UMKC students walk for human trafficking awareness: 1.2-mile walk has symbolic meaning

Kate Baxendale

About 40 participated in a 1.2-mile walk last Friday at UMKC to raise awareness for human trafficking both locally and internationally.

The event was hosted by the UMKC Ambassadors for Stopping Human Trafficking.

Kansas City is currently 5th in the U.S. based on reported instances of human trafficking—about 1,650 each year, according to the event’s organizers.

The walk was 1.2 miles long in order to promote the “ONLY 12” campaign.

The number 12 represents the average age that a girl is forcibly raped for profit, according to the campaign.

“ONLY 12” benefits the Stop Trafficking Project, which was founded by Russ Tuttle, an area resident who witnessed human trafficking during his childhood years in India as a missionary’s son.

Senior Christina Bumgarner first heard about TSTP last spring when Tuttle spoke to one of her classes in the Bloch School.

“I became intrigued because of his passion for the cause,” said Bumgarner.

Bumgarner recruited her friend, junior Sydney Ingram, to walk with her.

“I wanted to help a good cause,” Ingram said. “I didn’t realize this was happening in Kansas City, so I tagged along with Christina to see what it was about”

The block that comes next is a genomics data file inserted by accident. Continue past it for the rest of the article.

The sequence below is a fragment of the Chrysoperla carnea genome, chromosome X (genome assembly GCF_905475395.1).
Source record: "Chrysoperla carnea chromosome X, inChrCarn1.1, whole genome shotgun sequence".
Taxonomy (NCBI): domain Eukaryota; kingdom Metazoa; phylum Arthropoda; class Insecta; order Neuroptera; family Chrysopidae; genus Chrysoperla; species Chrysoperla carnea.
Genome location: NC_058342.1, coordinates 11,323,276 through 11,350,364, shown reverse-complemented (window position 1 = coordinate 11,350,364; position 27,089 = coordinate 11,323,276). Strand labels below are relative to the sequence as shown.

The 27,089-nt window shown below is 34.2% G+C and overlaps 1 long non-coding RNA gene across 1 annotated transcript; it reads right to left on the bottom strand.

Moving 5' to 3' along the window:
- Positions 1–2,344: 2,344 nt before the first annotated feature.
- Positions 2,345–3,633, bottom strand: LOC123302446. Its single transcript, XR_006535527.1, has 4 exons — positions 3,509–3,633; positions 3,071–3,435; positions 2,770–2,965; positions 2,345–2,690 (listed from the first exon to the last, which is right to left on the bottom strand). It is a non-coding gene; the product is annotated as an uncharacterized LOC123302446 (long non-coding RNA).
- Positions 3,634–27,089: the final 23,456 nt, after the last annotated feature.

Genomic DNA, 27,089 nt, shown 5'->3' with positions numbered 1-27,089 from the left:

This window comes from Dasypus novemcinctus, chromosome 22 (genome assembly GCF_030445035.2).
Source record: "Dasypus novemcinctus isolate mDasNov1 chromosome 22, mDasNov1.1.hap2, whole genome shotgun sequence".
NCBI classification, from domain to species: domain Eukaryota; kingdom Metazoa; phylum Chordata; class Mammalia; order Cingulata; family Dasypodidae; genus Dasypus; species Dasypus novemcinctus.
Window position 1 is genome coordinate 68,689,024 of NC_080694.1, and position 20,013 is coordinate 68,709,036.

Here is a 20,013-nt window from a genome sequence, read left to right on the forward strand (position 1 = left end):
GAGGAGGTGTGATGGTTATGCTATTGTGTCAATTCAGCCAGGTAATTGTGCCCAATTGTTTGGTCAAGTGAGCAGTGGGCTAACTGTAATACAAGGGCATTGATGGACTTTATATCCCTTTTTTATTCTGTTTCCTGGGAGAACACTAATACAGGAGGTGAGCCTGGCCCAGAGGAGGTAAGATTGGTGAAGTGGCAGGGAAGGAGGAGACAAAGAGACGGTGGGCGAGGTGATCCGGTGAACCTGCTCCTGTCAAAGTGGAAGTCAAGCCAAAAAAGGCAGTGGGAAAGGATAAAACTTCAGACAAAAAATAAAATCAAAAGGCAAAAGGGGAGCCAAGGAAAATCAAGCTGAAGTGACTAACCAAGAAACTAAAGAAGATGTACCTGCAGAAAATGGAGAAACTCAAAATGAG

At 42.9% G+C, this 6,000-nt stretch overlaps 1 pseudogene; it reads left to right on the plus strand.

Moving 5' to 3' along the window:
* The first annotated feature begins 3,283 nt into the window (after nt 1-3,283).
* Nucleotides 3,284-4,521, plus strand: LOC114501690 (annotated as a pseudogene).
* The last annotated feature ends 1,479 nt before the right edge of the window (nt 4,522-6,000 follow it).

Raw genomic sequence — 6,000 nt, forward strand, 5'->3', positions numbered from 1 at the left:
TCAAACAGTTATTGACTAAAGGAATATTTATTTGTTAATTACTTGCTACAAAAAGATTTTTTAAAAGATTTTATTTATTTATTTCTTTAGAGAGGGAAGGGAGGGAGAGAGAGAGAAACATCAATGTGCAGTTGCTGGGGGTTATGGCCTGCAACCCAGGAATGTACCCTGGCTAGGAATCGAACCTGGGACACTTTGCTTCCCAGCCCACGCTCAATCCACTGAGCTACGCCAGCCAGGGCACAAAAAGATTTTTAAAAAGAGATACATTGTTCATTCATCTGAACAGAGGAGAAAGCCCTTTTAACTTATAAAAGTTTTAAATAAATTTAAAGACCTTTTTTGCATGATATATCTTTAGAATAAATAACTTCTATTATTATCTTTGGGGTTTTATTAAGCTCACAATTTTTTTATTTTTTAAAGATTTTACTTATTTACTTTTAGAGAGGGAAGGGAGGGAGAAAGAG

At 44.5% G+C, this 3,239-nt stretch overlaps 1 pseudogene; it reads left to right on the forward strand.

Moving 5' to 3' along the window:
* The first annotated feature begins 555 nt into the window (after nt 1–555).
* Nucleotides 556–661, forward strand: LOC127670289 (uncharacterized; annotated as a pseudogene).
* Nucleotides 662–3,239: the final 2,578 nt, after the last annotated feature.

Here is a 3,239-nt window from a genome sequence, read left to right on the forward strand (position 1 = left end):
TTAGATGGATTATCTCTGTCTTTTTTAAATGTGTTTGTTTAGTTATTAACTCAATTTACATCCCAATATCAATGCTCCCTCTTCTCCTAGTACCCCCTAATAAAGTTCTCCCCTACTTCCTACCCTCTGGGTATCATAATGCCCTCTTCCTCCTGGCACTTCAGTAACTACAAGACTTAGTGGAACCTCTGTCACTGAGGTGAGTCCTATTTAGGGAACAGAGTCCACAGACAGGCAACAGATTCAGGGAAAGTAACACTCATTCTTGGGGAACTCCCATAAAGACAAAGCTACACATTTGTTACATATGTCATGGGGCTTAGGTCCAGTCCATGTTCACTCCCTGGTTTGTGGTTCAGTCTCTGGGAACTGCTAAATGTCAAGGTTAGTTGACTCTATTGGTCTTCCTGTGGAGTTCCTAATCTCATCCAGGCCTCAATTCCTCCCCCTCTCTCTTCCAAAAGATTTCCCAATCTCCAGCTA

Senior Autumn Scott, and junior Isabel Lauderdale both recently joined the UMKC Ambassadors for Stopping Human Trafficking.

“I’m all for the cause,” Scott said. “Most people don’t think that they can help, but even something small like this [walk] is a step in the right direction. I want to bring awareness to the community. I have faith that we can do it.”

Lauderdale was also surprised to learn that Kansas City is considered a prime location for human trafficking.

“I recently joined the organization and I was shocked to know that this is happening where I live,” Lauderdale said. “I have lived in Kansas City my whole life without knowing about it. I want to make a difference.”

Kory McEnaney, president of the UMKC Ambassadors for Stopping Human Trafficking, explained how he organized the first annual walk for the cause.

“There was a lot of coordinating with the Office of Student Involvement in order to get approval for the event,” he said. “I also had to contact the UMKC police in advance to arrange an escort.”

McEnaney said the UMKC Ambassadors sold Chiefs tickets as a fundraiser to sponsor the event.

The glowing eye glasses, red “ONLY 12” awareness bands and drinking water handed out at the event were donated by the KC Running Company, in which Tuttle is involved.

The glow-in-the-dark glasses were used as a symbol for opening one’s eyes to the reality of human trafficking.

“We plan on having more events like this in the future—possibly another walk in the spring,” McEnaney said.  “The whole reason we are here is to open people’s eyes. That’s the point of the goggles.”

The UMKC Ambassadors for Stopping Human Trafficking are having a meeting 7 p.m. on Thursday, Nov. 15, in the Student Union.

McEnaney said that all are welcome to attend.

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